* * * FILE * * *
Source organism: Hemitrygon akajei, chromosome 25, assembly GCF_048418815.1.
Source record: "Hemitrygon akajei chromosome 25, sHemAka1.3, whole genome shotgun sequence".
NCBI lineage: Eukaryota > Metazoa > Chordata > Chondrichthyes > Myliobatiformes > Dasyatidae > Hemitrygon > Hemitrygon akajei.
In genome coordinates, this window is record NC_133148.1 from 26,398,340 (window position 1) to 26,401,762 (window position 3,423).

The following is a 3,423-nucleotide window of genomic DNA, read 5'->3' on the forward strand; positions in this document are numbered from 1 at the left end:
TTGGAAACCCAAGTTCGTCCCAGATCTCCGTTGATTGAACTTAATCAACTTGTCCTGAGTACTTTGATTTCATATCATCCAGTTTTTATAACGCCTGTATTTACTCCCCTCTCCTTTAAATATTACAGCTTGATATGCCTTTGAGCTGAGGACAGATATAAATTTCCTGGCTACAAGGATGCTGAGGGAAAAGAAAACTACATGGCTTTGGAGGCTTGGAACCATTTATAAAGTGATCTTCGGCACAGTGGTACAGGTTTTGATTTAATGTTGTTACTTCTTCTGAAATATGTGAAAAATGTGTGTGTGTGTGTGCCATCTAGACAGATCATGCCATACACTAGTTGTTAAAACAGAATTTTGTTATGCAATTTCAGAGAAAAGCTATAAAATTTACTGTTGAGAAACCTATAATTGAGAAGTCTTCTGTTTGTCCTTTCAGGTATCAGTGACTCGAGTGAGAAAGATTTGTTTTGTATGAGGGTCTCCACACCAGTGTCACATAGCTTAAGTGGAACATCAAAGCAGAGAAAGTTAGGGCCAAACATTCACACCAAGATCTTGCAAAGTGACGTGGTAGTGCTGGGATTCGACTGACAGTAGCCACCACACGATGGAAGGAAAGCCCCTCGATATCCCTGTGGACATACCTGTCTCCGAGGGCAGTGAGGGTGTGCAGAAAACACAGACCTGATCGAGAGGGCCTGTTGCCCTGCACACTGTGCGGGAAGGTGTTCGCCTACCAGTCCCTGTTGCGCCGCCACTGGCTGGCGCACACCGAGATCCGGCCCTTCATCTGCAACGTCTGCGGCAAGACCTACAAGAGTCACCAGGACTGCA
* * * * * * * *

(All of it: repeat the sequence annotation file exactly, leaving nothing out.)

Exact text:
Source organism: Hemitrygon akajei, chromosome 25, assembly GCF_048418815.1.
Source record: "Hemitrygon akajei chromosome 25, sHemAka1.3, whole genome shotgun sequence".
NCBI lineage: Eukaryota > Metazoa > Chordata > Chondrichthyes > Myliobatiformes > Dasyatidae > Hemitrygon > Hemitrygon akajei.
In genome coordinates, this window is record NC_133148.1 from 26,398,340 (window position 1) to 26,401,762 (window position 3,423).

The following is a 3,423-nucleotide window of genomic DNA, read 5'->3' on the forward strand; positions in this document are numbered from 1 at the left end:
TTGGAAACCCAAGTTCGTCCCAGATCTCCGTTGATTGAACTTAATCAACTTGTCCTGAGTACTTTGATTTCATATCATCCAGTTTTTATAACGCCTGTATTTACTCCCCTCTCCTTTAAATATTACAGCTTGATATGCCTTTGAGCTGAGGACAGATATAAATTTCCTGGCTACAAGGATGCTGAGGGAAAAGAAAACTACATGGCTTTGGAGGCTTGGAACCATTTATAAAGTGATCTTCGGCACAGTGGTACAGGTTTTGATTTAATGTTGTTACTTCTTCTGAAATATGTGAAAAATGTGTGTGTGTGTGTGCCATCTAGACAGATCATGCCATACACTAGTTGTTAAAACAGAATTTTGTTATGCAATTTCAGAGAAAAGCTATAAAATTTACTGTTGAGAAACCTATAATTGAGAAGTCTTCTGTTTGTCCTTTCAGGTATCAGTGACTCGAGTGAGAAAGATTTGTTTTGTATGAGGGTCTCCACACCAGTGTCACATAGCTTAAGTGGAACATCAAAGCAGAGAAAGTTAGGGCCAAACATTCACACCAAGATCTTGCAAAGTGACGTGGTAGTGCTGGGATTCGACTGACAGTAGCCACCACACGATGGAAGGAAAGCCCCTCGATATCCCTGTGGACATACCTGTCTCCGAGGGCAGTGAGGGTGTGCAGAAAACACAGACCTGATCGAGAGGGCCTGTTGCCCTGCACACTGTGCGGGAAGGTGTTCGCCTACCAGTCCCTGTTGCGCCGCCACTGGCTGGCGCACACCGAGATCCGGCCCTTCATCTGCAACGTCTGCGGCAAGACCTACAAGAGTCACCAGGACTGCA